The English dis-ease

Thomas Docherty muses on the challenges of second-language acquisition

June 21, 2012

One evening in September 1975, I boarded a train heading south to start a year abroad for my French degree. The journey to Paris, by train and boat, took 22 hours: this was far away. I had rarely been out of Glasgow before, and the escapade was exciting, but also vaguely threatening. I didn’t have enough French to survive easily: I could recite Racine, but Phèdre’s desire butters no parsnips, nor does it buy a baguette. However, in an environment where there was no access to English, I rapidly acquired a decent working knowledge, and survived.

Recently, I was reminded of this - for me, an experiment in wild exoticism - when a student whose work I examined secured that elusive thing: a third. He had failed his German oral; and the exam regulations consequently determined that result. I enquired how he had managed to fail, given that presumably he had spent his required year abroad. It transpired that, although he had spent the year in Berlin, he had effectively lived in the medium of English: his friends were Facebook addresses, he got news from the BBC, and the German students around him were already proficient in English. Far from immersing himself in German, he had continued to live entirely in English.

Our supposed globalisation attracts anxieties about foreign languages, and CBI surveys repeatedly highlight industry’s need for employees with foreign-language skills. But plus ça change. In 1935, P.G. Wodehouse opened The Luck of the Bodkins with a description of an Englishman abroad: “Into the face of the young man who sat on the terrace of the Hotel Magnifique at Cannes there had crept a look of furtive shame, the shifty, hangdog look which announces that an Englishman is about to talk French”. As in all comedy, this reveals a problem whose underlying gravity cannot be easily faced. The issue concerns languages, certainly; but also more fundamental principles of university education.

Anyone with a second language knows that translation involves more than just re-coding linguistic signs. In speaking French or Italian, say, the shape of one’s mouth and face change to make the sounds correctly; and thus we feel that our very selfhood, an identity embodied in the face, is changed. To speak French properly, you need to be - or at least to act - French. We become Sartre’s waiter, playing a waiter-role; and those who manage this succeed in the new language and get the tips. Much is at stake: to speak a foreign language threatens our identity, while also emancipating us precisely from the limitations of what-we-already-know.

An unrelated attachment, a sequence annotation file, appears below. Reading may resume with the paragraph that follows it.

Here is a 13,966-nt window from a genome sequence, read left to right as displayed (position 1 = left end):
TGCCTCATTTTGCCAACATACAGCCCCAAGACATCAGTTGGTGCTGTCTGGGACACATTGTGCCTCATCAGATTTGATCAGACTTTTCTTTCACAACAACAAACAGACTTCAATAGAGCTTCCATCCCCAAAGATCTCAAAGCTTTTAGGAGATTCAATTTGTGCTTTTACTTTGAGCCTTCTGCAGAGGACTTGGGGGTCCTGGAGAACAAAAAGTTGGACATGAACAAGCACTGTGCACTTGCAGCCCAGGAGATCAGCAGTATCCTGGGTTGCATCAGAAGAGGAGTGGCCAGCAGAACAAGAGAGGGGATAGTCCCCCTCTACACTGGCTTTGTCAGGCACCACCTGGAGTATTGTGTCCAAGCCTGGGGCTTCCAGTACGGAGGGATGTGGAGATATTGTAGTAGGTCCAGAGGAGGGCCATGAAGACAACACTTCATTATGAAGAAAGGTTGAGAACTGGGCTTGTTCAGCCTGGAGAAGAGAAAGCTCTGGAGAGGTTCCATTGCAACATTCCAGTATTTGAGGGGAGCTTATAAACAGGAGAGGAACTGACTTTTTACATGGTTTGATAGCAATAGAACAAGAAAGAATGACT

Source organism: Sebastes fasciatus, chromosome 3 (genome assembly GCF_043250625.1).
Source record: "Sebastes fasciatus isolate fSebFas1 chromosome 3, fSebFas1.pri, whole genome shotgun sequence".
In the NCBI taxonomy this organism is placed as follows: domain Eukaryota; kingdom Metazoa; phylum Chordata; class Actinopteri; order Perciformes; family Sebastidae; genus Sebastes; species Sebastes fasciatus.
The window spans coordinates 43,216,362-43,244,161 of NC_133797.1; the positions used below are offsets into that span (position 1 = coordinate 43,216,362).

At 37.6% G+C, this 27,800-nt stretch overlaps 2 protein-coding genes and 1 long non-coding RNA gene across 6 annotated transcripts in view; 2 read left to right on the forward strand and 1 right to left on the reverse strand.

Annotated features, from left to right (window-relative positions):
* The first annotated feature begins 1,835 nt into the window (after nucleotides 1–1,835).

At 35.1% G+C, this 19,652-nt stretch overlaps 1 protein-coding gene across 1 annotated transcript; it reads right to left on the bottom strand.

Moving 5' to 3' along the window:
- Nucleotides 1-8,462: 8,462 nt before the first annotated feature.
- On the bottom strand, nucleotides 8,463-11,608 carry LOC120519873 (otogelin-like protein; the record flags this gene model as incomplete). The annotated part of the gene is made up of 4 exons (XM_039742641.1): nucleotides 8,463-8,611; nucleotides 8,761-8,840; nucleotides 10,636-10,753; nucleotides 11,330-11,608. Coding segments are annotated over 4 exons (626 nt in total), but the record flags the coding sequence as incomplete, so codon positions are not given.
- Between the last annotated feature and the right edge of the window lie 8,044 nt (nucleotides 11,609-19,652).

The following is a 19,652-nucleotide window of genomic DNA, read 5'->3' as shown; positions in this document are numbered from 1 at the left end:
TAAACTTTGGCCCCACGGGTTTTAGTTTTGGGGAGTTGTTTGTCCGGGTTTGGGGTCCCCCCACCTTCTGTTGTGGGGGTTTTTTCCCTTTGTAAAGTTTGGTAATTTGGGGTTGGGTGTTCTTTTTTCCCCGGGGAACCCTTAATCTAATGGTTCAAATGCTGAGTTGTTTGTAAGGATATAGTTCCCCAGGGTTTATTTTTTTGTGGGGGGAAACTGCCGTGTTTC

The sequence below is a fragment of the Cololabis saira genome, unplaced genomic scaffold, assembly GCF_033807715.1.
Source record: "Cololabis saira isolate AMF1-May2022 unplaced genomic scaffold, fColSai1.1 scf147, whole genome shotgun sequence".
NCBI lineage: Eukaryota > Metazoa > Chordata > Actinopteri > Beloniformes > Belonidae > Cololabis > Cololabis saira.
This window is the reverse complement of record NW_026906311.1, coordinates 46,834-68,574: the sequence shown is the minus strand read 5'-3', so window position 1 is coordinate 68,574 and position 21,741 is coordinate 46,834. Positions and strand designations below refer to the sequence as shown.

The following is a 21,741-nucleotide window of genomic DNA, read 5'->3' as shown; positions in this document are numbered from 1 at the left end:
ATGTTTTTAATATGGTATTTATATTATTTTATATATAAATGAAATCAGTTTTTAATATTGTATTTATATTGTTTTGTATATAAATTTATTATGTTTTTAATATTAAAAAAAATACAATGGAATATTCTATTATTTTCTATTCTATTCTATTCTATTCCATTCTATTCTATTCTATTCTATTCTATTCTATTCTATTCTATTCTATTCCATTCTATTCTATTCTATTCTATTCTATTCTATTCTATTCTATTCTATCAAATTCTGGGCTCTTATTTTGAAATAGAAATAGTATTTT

It remains puzzling that English native speakers have difficulties with language acquisition, while other Europeans and Asians seem to acquire English with relative ease. Perhaps a certain xenophobia that afflicts political life finds itself replicated in our education policies; and a certain colonial or imperial mentality persists in the belief that, within every foreigner, there lurks an Englishman or Englishwoman just waiting to burst out, as if “English” was somehow associated with truth, authenticity and real humanity. It recalls 1970s Hollywood movies where a self-evidently contemporary Charlton Heston, stylish side-burns and all, appears essentially in fancy dress pretending to be Roman, but really being very evidently American-under-the-toga.

It is doubtless true that English enjoys a prestigious status, maybe because of American power, or TV, or rock music: it is sexy in ways that Finnish or Portuguese may not be for our domestic students. In short, part of the attraction of English is that it grants its speaker a certain cultural legitimacy, and speaking it is more than useful: it yields authority to its speaker within her or his social and other networks. Our UK tabloids are extremely suspicious of the new England football manager, Roy Hodgson, not because of a perceived lack of tactical nous but because he can speak several languages: an unusual exoticism that seemingly delegitimises his authority as a leader of English footballers in some way. Astonishingly, our most popular tabloid preferred to run a headline mocking the minor speech impediment of a man with six languages: Bwing on the Euwos!

There are more fundamental issues here, to do with education in general. “To imagine a language is to imagine a form of life,” said Wittgenstein; and to speak it is to identify oneself with that life, to inhabit it temporarily, and to validate its legitimate versions of selfhood. That is difficult, and also threatening, for it threatens the solidity of the self. Yet this - the fundamental change of the self - is what we have forgotten as a fundamental axiom of all education, and especially of university education. The purpose of a university education is to change the self, and not to consolidate an existing identity. At least, that was why I was there - or in France - in 1975. In the present, however, we are encouraged to believe that the purpose is to effect a change not in the self but in the wallet.

One source of this degeneration in ambition lies in the ostensible triumph of market consumerism; but a second determinant is found in the rise, especially within humanities, of identity politics. Identity politics - in which I celebrate my existing identity - reassures me that, no matter what texts or science - or language and culture - I encounter, I am really always and everywhere the same, and content to be so.

To reassert the centrality of languages in university education is also to reclaim its fundamental principles, of changing life and imagining forms of life that we cannot yet describe, like Phèdre’s desire.

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